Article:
What is your vision to expand workforce development around climate-beneficial and regenerative agriculture?
Regenerative agriculture is the future of agriculture. There’s no doubt about that. But for growers to go down that path, they must have access to technical expertise. I love what the California Department of Food and Agriculture is doing with the Healthy Soils Program because it is easy for growers to offset some of the implementation costs associated with regenerative agriculture. To facilitate more comprehensive use of programs like that, we must continue to grow the technical service base. We also need to continue the dialogue as it relates to soil health, water use efficiency, and economic return. Those are not difficult conversations to have with growers.
We need trained technical staff to support climate-smart agriculture. This involves training those already in the industry as pest control advisors, certified crop advisors, agricultural consultants, NRCS staff, RCD staff, and farm and ranch managers, in addition to those students who are coming through the University system in agronomy, soil science, land resource management, animals science, etc.
What are the educational and training opportunities needed, from a workforce development perspective, for creating a pipeline of next-generation trained conservation/regenerative farm and ranch planners or TA providers? What opportunities are currently provided to Chico State students?
We have developed a Technical Service Provider (TSP) Training Program. This program is designed for both industry personnel and students. Carbon farm planning is incorporated into our course on holistic farm and ranch planning and design. People that go through the TSP program are also connected with the Natural Resources Conservation Service (NRCS) to get credentialed through their program. We have been helping guide people through their training to combat that bottleneck in the industry.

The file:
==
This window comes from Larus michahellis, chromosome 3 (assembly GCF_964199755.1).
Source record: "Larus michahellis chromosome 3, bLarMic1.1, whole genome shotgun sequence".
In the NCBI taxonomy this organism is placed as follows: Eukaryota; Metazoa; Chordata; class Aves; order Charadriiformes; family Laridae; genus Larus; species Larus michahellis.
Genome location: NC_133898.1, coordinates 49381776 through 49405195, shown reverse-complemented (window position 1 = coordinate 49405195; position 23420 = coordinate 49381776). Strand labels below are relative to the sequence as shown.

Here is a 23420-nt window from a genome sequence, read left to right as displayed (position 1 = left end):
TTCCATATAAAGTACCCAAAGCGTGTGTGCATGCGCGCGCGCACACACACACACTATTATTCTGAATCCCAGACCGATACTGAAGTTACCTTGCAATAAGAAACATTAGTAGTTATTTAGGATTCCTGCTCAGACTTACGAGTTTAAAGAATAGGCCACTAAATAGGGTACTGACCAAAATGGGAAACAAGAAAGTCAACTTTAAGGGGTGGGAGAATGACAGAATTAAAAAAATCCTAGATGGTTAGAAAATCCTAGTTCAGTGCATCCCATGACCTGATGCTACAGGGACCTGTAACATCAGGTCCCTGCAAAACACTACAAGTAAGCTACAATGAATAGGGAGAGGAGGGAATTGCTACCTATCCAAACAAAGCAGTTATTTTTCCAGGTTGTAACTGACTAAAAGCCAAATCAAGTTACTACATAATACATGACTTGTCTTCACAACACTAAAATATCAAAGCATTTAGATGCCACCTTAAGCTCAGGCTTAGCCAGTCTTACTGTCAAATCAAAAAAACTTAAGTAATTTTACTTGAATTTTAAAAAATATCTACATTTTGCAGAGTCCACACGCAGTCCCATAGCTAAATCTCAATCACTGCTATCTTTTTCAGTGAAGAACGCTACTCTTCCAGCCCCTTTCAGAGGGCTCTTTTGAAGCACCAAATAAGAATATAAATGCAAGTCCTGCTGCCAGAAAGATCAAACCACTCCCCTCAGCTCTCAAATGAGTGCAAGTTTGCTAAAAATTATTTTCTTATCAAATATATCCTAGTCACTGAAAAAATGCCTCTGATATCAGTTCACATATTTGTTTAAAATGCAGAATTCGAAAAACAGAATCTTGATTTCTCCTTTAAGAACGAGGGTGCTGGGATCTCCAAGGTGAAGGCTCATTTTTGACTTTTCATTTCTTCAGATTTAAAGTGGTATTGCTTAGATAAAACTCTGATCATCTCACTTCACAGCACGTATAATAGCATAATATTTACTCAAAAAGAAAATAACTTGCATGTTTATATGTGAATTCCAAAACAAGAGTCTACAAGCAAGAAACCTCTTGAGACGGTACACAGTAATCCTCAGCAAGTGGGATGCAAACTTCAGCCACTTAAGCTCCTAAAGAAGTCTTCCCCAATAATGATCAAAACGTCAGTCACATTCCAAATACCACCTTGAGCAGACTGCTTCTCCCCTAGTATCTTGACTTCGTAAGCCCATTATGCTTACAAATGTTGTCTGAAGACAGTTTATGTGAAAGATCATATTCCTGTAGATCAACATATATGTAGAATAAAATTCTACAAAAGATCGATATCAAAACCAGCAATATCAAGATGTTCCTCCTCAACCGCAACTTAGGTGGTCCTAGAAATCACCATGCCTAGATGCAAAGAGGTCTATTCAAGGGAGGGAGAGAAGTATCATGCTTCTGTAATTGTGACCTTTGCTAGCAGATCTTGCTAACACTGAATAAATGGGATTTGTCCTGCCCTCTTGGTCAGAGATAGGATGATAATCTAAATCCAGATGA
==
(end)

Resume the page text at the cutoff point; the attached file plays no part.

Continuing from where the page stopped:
CCI is our partner in this programming. We use their trainers and curriculum in our Holistic Farm and Ranch Planning and Design Course. CCI staff are the best carbon farm planning trainers in the country. The institutional knowledge that CCI brings to the table is considerable; the carbon farm plans that come from people they have trained are complete, sophisticated, and doable. We value their approach and expertise.
What resources and state support do universities need to develop the necessary training and educational opportunities for undergraduate students?
Technical service training is essential to the governor’s implementation plan to bring California into carbon neutrality. Agriculture has to do its part. We can be a part of the solution if we have the resources and support to make it happen. We are currently working off grants, but we would love to have a line item in the state budget to continue to do what we do, but on a much larger scale.
We have a lot of work to do if we want to make a dent in this climate crisis.